Monday, 27 July 2015

Stand Up !

Did you know that just standing up instead of sitting down can help you get fitter?  A report published in 2012, which had analysed 18 research studies involving 800,000 people showed that standing more, watching less TV slouched on the sofa, walking in your lunch hour can all cut down the rate of death from serious illness. 
Take a challenge – see if you can do 10,000 steps every day this week.  Use a pedometer or your phone app and note what happens.  If you get home from work and you haven’t made it to 10k,how about a brisk walk round the block?  You will feel more awake and less like crashing and snacking – try it – let us know how you get on.

Wednesday, 22 July 2015

Are you getting enough sleep?

Those that know me well will know that sleep isn’t always high on my agenda.  If I get 5 hours a night I have done well.  This means that ‘double sleep Friday’ is important to me.

Somehow it has become a bit ‘cissy’ to want lots of sleep – but it’s actually absolutely crucial to get  a decent night’s sleep most nights.  What is the right amount?  Most studies suggest 7 hours a night.  Without that we function less well physically, emotionally and mentally and it’s really hard to lose weight.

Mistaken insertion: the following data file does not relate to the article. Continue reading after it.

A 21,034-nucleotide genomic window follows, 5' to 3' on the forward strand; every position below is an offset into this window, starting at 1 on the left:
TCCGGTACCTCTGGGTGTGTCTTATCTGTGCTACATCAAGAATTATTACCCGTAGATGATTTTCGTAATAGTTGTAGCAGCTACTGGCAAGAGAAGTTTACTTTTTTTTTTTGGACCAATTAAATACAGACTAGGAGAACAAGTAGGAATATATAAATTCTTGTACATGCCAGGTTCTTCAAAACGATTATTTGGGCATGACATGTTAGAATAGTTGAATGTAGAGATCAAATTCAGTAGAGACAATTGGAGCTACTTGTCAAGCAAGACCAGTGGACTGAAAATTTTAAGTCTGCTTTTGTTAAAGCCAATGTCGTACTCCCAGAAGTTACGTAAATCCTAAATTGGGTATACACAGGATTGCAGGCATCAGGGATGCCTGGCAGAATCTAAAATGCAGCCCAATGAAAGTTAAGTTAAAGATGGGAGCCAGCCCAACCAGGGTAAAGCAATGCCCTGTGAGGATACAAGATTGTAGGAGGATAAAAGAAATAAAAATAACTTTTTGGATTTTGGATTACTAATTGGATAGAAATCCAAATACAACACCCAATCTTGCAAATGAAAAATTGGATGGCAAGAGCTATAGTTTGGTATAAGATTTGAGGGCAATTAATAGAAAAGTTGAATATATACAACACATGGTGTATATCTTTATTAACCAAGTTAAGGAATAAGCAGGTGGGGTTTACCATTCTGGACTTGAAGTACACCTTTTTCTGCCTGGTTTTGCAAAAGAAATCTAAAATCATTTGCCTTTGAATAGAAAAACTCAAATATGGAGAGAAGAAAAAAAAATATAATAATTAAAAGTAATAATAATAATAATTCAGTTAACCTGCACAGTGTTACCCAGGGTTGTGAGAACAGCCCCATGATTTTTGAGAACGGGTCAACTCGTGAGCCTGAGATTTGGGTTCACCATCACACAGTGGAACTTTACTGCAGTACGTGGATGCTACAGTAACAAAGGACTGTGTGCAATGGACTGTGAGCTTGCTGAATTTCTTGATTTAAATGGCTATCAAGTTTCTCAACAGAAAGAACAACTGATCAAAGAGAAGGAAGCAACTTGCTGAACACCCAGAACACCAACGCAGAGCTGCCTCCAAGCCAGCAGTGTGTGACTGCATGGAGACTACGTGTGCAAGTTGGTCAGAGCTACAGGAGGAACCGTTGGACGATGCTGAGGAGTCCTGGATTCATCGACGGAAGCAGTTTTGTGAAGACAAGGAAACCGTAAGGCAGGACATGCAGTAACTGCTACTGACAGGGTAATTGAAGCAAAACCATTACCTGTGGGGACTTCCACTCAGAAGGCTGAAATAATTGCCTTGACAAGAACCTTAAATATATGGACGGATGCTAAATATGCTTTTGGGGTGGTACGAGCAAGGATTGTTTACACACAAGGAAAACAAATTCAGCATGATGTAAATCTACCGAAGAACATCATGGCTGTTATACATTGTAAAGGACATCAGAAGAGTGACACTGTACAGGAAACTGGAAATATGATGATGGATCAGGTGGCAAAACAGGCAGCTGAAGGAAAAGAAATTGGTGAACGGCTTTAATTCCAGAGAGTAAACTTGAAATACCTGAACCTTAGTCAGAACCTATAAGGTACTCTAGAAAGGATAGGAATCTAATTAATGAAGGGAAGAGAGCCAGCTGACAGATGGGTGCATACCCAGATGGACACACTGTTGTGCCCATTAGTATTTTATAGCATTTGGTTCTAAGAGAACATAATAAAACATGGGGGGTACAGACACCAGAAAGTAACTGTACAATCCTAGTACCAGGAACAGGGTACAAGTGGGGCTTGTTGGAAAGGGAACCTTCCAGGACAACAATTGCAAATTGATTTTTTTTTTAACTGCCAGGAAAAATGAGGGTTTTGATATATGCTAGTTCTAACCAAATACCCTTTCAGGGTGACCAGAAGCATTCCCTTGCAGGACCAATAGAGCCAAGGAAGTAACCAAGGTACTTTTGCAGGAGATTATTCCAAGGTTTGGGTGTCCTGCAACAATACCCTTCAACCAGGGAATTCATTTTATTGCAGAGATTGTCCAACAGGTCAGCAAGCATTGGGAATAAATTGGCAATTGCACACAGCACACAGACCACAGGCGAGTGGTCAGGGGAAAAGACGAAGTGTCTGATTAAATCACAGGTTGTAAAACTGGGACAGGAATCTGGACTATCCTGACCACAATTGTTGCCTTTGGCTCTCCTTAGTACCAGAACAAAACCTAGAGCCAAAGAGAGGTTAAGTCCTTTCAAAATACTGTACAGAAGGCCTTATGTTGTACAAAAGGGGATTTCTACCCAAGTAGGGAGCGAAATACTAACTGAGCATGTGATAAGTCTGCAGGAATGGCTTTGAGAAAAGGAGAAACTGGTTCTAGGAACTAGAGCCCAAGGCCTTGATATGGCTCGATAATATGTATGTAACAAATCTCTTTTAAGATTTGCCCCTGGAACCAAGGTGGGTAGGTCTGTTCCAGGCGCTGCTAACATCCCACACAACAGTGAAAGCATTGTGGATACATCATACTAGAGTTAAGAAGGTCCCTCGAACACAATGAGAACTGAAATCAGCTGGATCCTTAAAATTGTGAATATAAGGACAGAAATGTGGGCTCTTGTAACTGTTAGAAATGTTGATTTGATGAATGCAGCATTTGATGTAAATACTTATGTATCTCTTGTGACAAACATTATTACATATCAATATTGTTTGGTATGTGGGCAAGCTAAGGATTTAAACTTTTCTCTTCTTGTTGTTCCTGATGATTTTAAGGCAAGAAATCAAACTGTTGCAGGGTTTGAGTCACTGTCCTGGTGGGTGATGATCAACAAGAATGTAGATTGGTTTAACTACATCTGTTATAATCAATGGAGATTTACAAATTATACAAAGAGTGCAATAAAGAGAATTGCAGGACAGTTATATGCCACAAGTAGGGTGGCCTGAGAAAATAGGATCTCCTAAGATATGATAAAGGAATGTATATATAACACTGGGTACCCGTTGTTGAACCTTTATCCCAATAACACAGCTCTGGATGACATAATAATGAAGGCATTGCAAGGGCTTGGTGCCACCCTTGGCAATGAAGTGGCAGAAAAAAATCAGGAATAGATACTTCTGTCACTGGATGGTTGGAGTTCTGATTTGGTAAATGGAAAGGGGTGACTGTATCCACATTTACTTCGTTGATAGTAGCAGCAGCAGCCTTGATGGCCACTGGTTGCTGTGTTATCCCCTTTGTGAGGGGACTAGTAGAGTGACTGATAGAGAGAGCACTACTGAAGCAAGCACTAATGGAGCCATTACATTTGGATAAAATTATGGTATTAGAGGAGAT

Sleep begins with a good routine (bath, quiet time, no caffeine and no electronic devices) , a cool bedroom and a note book and pen so that if you have a sudden ‘great idea’ at 3 a.m. you can jot it down and leave it till the morning. 

Try it for a week, see how much better you feel.  Yes, I know, I will try too!

Monday, 20 July 2015

Do you think that sugar content should be a legislative issue?

We are (rightly ) being urged to eat less sugar.  But do you think that taxing sugary drinks is a way of tackling this problem?

The British Medical Association (BMA) recent report tells us that 70, deaths a year are down to poor diet and ‘something needs to be done’.  We know (because I have said it lots of times!) that sugar is an empty calorie and doesn’t sustain us – so we need to keep our intake to a minimum.  But will increasing the price of sugary drinks necessarily stop our consumption of these blood sugar swinging drinks?

The BMA also wants fruit and veg to be subsidised to make them more affordable to lower income households.

It is reported that such taxes have improved health outcomes in other countries so perhaps it could work here. 

This is a political hot potato and more to it than meets the eye.  The big food giants hold some power in this country – can we risk upsetting them?

More to the point – will we stop our sugar filled drinks if they cost more?  Or could you just cut them out, cut the empty calories, stop the blood sugar swings, just because you know it makes sense? Think of your waist line!

Tuesday, 14 July 2015

So, you’re fat: does it really matter?

With so much emphasis on ‘body beautiful’ it’s all too easy to decide that being slim is just a celebrity driven fad.  Here are a few facts about body fat and our health that might encourage those of us with a few pounds to lose to make today the day to start work on our body!